Rebecca Deasy-Millar interned with us in Paris all summer. She, similarly to last month's guest author, reached out to us earlier in the year, while we were still confined. She has been a tremendous help these past months, with everything from engaging with our young members during cultural excursions to helping us with social media projects. Here she offers an insightful look at what an Irish welcome looks like for asylum seekers in her home country.
In Ireland there is a phrase, “céad míle fáilte”, that we use when greeting people. In shops, on doormats, and plastered on the walls of the arrivals hall in Dublin airport you will see this phrase staring at you and probably confusing you because it has no resemblance to English. It is a phrase in the Irish language which means “a hundred thousand welcomes”, and it is from this phrase that the famous epithet “the land of a thousand welcomes” originated. Over time, “the land of a thousand welcomes” became a sort of synonym for Ireland, seemingly because anyone who visited would be captivated by the welcoming attitude of the Irish people towards foreign visitors. However, despite this flattering label, there exists a portion of the Irish people who have and still do often fail to extend this welcoming attitude to foreigners when the current for-profit system is not in Ireland’s best economic interest.
In 2019, Ireland pledged just over €15 million to the UNHCR for the following year, promising to welcome approximately 2,900 refugees into the country over a four year period; this is about 725 refugees per year. According to the UNHCR, in 2020 there were approximately 82.4 million forcibly displaced people worldwide. In theory, what this means is that if this figure is not set to increase over the next four years, something which is highly unlikely due to the already growing number of political and environmental factors that are forcing people to flee their home countries and seek refuge elsewhere, Ireland will be taking in approximately 0.0035% of the global number of refugees in any one year.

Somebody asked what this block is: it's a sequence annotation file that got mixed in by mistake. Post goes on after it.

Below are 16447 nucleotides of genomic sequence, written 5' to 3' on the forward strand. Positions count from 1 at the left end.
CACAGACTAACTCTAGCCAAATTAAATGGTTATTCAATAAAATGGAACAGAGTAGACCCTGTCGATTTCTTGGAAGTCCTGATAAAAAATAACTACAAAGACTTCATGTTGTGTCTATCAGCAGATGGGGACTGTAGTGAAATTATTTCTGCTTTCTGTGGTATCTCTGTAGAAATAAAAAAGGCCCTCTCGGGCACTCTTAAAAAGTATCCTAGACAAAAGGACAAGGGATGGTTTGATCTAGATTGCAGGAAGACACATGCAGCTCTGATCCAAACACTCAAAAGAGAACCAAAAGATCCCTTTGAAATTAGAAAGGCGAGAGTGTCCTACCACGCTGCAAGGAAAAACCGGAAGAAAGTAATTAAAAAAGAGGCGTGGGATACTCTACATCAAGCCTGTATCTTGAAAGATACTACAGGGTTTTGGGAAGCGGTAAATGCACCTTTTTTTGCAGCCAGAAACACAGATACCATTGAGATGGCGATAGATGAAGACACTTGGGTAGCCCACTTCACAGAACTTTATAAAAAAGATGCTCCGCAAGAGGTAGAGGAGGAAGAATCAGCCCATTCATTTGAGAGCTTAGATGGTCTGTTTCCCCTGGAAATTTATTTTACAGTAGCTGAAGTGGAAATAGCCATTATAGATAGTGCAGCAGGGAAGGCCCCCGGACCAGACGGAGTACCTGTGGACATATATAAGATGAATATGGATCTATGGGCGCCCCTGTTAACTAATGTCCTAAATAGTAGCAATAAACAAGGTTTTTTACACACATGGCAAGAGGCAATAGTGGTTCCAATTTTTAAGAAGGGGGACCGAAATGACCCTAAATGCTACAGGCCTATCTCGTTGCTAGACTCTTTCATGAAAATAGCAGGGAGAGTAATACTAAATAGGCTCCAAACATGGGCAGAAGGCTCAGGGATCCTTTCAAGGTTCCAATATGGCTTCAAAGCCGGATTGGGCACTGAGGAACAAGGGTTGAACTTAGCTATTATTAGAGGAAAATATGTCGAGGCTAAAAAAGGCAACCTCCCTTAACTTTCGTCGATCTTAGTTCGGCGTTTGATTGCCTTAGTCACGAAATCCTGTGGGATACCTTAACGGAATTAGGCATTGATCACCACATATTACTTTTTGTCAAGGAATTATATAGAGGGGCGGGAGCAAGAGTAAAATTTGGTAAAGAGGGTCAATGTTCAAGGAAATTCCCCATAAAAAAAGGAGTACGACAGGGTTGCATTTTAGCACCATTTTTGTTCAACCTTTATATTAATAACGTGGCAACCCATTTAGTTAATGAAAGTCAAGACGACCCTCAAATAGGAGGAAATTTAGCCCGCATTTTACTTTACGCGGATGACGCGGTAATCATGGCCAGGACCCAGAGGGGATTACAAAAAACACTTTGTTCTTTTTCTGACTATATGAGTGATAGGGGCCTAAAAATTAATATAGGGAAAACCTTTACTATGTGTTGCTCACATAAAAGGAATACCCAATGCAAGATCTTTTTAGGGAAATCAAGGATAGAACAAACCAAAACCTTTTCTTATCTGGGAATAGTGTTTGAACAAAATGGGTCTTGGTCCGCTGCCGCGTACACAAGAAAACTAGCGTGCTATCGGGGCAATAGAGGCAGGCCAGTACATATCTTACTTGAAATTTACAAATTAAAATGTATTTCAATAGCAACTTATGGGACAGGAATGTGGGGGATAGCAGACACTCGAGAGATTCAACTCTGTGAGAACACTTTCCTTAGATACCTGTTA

Alternatively, when one looks at the figures for the number of foreign tourists that are welcomed on the island of Ireland each year (over 10 million), there is no comparison between this and the amount of refugees and asylum seekers Ireland supposedly “welcomes” annually. Essentially, what a comparison of these figures shows is that if it is in the best interest of the Irish economy and the general image of the country, there is no limit to the amount of foreigners that Ireland will receive with open arms, or so certain asylum seekers in Ireland at this moment believe is the case.
“You abandon everything”, says Diana, an asylum seeker who is a member of the Movement of Asylum Seekers in Ireland (MASI), when you come to Irela nd. Placed in a room in one of the countless direct provision centres that are dotted around the island, with people who have nothing more in common with you than the fact that they are also asylum seekers, there is no sign of the famous Irish welcome. “[Asylum seekers] are just commodities” in this country, she confesses. What Diana is saying is that asylum seekers are not recognised as equals to Irish people who were born on Irish soil; they are alienated, “othered”, as she calls it; something that the people who are at the top of the direct provision system knowingly and happily perpetuate.